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MPs push to name City firms linked to hacking scandal

MPs have given the Serious Organised Crime Agency seven days to decide whether to publish a secret list of around 100 City companies who hired rogue private detectives, or MPs will publish the list themselves.


The Financial Times reports the home affairs select committee has threatened to make the list of firms public themselves under parliamentary privilege should the agency fail to do so within the deadline.

Speaking to Soca representatives yesterday, committee chair Keith Vaz says: “The committee has taken the view that this list should be published. We would like you to publish the list. We see nothing wrong with you publishing the list.”

Soca director-general Trevor Pearce told the committee: “Anything that has the potential to impact on an investigational inquiry meets for me the threshold for maintaining confidentiality and I think it is appropriate to stick by that precedent.”

But Vaz said all possible steps had been taken to ensure that publishing the names would not prejudice ongoing police inquiries.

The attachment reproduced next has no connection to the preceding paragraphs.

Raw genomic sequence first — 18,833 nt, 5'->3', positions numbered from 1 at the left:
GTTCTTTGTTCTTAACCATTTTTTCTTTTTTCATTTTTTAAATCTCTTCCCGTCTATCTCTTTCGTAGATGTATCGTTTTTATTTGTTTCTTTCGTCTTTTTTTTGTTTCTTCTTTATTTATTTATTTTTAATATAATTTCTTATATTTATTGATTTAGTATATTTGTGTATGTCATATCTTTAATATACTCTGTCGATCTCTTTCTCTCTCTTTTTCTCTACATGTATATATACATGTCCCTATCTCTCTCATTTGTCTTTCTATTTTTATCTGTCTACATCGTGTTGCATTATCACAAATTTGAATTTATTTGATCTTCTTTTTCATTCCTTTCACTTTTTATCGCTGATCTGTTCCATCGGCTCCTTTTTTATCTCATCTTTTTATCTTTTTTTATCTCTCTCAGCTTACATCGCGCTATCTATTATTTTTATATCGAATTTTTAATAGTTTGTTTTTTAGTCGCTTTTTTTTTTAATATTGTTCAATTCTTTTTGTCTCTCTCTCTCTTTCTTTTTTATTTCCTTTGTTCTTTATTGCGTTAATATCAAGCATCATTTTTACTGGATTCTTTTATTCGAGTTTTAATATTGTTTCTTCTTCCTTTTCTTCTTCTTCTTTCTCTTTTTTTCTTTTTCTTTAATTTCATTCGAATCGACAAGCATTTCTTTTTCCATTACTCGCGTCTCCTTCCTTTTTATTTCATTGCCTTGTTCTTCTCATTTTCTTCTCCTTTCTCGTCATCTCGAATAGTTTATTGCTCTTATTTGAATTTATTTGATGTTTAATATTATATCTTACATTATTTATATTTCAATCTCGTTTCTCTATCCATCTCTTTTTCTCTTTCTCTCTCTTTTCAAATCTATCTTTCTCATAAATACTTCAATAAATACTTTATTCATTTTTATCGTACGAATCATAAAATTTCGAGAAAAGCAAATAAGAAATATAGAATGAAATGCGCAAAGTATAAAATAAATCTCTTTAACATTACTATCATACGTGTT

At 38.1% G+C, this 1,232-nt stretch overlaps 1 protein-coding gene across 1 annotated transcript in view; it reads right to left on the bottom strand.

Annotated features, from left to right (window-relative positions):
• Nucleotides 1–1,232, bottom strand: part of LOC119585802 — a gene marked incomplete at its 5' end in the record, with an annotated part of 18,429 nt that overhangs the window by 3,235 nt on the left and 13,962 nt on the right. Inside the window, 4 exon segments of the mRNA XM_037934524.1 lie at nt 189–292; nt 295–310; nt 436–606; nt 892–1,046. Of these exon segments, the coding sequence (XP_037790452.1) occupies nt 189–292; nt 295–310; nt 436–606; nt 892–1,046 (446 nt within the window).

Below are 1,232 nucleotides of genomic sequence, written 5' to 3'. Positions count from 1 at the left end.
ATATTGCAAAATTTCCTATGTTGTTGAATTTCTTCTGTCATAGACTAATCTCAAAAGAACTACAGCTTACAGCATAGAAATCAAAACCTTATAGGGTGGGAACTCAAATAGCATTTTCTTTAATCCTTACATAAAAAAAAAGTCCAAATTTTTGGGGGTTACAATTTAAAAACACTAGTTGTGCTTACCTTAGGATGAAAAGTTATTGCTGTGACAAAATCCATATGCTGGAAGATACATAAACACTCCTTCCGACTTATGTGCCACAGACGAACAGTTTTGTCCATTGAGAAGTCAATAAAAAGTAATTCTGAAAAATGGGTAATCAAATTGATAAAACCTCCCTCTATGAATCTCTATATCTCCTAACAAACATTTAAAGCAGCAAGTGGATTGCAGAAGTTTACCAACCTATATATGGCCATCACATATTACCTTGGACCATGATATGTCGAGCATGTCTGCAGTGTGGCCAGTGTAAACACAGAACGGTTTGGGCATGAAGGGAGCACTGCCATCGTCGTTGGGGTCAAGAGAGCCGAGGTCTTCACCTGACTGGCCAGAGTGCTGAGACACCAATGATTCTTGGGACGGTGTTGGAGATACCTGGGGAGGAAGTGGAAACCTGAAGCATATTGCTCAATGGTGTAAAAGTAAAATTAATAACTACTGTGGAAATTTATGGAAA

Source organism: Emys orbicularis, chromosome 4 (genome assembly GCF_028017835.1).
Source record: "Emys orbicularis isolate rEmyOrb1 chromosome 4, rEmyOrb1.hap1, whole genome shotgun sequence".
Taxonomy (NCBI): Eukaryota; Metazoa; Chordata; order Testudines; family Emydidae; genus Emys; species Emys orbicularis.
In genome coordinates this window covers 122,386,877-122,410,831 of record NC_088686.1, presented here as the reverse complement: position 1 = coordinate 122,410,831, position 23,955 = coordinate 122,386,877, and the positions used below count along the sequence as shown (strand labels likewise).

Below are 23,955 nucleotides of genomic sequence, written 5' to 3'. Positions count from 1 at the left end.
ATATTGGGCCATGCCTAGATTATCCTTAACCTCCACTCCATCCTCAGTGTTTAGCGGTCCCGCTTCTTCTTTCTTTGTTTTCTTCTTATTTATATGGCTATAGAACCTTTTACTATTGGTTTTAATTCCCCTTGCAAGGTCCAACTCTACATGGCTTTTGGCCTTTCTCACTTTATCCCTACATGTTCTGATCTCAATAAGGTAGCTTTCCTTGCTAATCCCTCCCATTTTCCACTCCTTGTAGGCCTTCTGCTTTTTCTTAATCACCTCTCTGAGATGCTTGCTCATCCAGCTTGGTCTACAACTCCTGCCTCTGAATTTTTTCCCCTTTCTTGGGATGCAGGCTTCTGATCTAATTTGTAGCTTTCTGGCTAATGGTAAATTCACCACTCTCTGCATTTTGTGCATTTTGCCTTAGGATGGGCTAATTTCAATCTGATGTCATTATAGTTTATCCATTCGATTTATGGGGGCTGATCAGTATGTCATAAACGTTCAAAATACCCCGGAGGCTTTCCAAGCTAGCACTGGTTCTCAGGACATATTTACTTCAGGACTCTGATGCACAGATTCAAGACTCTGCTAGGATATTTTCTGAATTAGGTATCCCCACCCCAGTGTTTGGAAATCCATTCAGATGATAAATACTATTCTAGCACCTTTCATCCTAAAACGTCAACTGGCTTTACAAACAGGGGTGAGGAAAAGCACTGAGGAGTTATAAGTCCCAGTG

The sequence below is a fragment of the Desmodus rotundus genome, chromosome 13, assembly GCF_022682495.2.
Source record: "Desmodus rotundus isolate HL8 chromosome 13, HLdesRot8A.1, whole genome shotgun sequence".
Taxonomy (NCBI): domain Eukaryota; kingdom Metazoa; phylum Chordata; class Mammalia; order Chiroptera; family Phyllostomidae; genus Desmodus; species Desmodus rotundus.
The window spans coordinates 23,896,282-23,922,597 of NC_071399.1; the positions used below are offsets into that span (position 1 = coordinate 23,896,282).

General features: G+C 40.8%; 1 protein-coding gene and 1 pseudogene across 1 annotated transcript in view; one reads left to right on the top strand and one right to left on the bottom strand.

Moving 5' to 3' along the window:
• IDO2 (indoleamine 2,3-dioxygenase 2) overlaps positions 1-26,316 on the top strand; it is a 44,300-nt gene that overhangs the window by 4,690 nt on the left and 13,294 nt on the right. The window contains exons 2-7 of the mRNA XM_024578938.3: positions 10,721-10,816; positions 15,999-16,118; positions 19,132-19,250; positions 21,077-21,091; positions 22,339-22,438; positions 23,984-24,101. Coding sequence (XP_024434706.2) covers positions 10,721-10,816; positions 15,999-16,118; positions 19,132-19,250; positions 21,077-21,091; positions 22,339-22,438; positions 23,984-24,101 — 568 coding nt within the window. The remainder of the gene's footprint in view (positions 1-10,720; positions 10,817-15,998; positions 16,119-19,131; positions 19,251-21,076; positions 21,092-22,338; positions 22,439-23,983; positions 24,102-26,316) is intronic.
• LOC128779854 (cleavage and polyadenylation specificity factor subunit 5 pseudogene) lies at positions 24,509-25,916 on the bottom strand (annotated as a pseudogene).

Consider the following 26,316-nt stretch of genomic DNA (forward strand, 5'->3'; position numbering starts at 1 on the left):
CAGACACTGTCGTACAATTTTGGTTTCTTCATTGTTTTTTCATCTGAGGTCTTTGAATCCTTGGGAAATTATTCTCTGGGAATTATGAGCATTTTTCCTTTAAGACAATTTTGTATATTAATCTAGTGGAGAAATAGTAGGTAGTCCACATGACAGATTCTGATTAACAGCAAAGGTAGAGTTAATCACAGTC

He said: “We know it has gone to the Met [Metropolitan Police] and we know they have removed the names that are subject to criminal investigation. We give you till Monday to publish this list, if you fail to publish it on Monday, we will publish it because we think it is in the public interest to do so.’’

After the hearing, a Soca spokesman told the FT: We have made our position clear, but in light of the request… we will seek advice and inform the committee of our decision by Friday.”

Money Marketing reported in August that a list of 94 companies linked to rogue private investigators had been given to MPs by Soca. Soca asked the committee not to publish the list, though Vaz said last month he was keen to see the list published.

The list has nine insurers, eight “financial services” firms, one venture capitalist, two accountancy firms and one auditing firm which have all been linked to rogue private investigators during an inquiry into the PI industry.


Lucy Hodge


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